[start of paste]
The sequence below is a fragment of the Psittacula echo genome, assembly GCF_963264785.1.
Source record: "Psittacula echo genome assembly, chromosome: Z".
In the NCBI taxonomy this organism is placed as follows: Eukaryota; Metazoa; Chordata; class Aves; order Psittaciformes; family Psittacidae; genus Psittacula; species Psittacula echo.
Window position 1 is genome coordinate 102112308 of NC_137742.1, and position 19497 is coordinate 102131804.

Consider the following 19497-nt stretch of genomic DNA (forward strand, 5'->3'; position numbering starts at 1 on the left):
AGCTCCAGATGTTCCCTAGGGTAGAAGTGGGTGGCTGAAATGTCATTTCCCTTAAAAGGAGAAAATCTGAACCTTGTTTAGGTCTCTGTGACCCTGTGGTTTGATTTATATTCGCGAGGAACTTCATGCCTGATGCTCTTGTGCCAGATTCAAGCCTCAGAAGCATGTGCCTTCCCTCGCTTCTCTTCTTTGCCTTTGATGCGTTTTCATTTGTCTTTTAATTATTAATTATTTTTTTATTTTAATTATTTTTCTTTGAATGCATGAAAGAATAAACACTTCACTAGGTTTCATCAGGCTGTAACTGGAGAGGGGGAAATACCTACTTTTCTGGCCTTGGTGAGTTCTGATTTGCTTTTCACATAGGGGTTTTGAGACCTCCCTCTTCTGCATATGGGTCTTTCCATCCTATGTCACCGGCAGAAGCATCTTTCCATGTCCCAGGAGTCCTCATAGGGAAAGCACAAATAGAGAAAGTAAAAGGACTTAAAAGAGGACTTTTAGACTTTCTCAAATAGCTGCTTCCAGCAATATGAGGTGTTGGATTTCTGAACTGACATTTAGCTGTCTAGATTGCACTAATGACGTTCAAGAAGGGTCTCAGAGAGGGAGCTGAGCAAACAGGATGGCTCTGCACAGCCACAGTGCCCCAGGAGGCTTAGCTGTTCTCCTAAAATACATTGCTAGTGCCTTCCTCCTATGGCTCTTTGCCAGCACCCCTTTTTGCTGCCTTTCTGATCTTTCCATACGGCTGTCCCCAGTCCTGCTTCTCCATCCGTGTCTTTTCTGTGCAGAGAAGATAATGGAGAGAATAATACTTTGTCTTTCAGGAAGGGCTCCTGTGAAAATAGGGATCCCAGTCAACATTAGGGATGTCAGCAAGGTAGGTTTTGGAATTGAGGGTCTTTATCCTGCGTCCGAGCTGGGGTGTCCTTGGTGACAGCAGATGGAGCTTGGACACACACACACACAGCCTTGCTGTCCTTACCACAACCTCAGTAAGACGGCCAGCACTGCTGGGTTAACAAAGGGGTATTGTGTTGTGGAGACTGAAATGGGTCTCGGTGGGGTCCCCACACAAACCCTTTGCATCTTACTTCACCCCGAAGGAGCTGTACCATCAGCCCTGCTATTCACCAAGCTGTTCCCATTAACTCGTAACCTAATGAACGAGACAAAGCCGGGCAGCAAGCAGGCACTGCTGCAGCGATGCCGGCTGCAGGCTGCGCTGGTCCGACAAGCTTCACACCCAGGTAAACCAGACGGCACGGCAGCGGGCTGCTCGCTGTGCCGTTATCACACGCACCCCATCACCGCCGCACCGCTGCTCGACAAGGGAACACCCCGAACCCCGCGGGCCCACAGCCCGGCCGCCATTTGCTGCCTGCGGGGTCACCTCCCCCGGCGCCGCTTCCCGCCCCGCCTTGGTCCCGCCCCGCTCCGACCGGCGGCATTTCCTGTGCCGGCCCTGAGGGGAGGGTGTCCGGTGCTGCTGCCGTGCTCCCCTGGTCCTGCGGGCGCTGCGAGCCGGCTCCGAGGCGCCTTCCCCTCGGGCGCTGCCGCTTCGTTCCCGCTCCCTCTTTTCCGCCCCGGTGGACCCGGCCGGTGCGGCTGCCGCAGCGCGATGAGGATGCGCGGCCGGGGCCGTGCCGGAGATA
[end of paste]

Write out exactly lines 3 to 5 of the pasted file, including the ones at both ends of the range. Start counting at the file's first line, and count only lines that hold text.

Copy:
In the NCBI taxonomy this organism is placed as follows: Eukaryota; Metazoa; Chordata; class Aves; order Psittaciformes; family Psittacidae; genus Psittacula; species Psittacula echo.
Window position 1 is genome coordinate 102112308 of NC_137742.1, and position 19497 is coordinate 102131804.

Consider the following 19497-nt stretch of genomic DNA (forward strand, 5'->3'; position numbering starts at 1 on the left):